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Owensboro Diocese Responds to Sex Abuse Claims

Diocese of Owensboro

The Catholic Diocese of Owensboro says two victims have recently stepped forward with allegations of sexual abuse.  One victim claimed the abuse occurred between 1944 and 1947.  The other was in 1962. 

Bishop William Medley says the accusations are against two different priests who are now deceased.  In an interview with WKU Public Radio, he declined to release their names, but said there had been other complaints about them in the past.  Medley says, to his knowledge, the priests were never disciplined because all of the complaints came after their deaths. 

Bishop Medley says while he is horrified by the claims, it’s important to note the alleged abuse occurred before 2002 when U.S. bishops enacted a series of reforms.

"Everyone who works for the church, who works or volunteers in our Catholic schools, must participate in safe environment training where we're taught what proper boundaries are in relationship to children and the consequences of not following those," explained Medley.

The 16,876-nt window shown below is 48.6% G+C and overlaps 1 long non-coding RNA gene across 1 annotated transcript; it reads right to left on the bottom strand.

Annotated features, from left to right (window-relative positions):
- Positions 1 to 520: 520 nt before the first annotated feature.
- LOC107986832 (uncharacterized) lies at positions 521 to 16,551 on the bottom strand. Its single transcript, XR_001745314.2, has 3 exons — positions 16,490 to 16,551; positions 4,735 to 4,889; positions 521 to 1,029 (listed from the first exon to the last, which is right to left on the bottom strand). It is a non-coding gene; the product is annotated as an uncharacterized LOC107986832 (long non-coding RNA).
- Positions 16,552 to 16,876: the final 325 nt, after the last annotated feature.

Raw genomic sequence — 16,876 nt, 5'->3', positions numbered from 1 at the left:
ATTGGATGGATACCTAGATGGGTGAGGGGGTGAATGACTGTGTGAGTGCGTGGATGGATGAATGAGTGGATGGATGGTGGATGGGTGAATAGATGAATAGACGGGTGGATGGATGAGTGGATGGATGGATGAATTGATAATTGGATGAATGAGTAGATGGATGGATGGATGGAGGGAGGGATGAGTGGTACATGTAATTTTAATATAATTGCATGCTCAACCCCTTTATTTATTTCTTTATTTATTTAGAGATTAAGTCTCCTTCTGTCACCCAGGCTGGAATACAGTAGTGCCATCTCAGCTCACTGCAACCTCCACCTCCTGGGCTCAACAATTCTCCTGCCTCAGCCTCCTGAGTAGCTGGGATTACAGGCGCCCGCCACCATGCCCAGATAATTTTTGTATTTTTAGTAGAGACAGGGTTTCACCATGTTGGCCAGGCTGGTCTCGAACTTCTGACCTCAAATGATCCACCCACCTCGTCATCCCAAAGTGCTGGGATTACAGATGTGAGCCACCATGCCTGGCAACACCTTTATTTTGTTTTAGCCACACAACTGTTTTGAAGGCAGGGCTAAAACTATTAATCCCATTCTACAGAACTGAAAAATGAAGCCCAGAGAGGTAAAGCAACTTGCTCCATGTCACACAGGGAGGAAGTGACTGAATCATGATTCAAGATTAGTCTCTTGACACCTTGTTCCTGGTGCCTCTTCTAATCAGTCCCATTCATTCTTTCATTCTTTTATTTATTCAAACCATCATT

Bishop Medley says he thinks the Church has made great strides in protecting youth, but he says the Owensboro diocese is taking every allegation seriously. 

In an effort to be more transparent with the public, he says the diocese is reviewing its files to determine the number of priests and church employees who have had accusations made against them and the number of victims involved.  

Bishop Medley says he understands how a report released last month from a Pennsylvania grand jury that detailed decades of sexual abuse and cover-ups has stirred up some painful memories.  The diocese is offering counseling to sex abuse victims and encourages others to step forward with their claims.  Medley says the Church should be part of the healing process.

"If someone associated with the church has been the one who has inflicted harm, it falls to the church to be a responsible agent," stated Medley.

The Diocese of Owensboro serves 78 parishes and 18 Catholic schools in western Kentucky.

Lisa is a Scottsville native and WKU alum. She has worked in radio as a news reporter and anchor for 18 years. Prior to joining WKU Public Radio, she most recently worked at WHAS in Louisville and WLAC in Nashville. She has received numerous awards from the Associated Press, including Best Reporter in Kentucky. Many of her stories have been heard on NPR.
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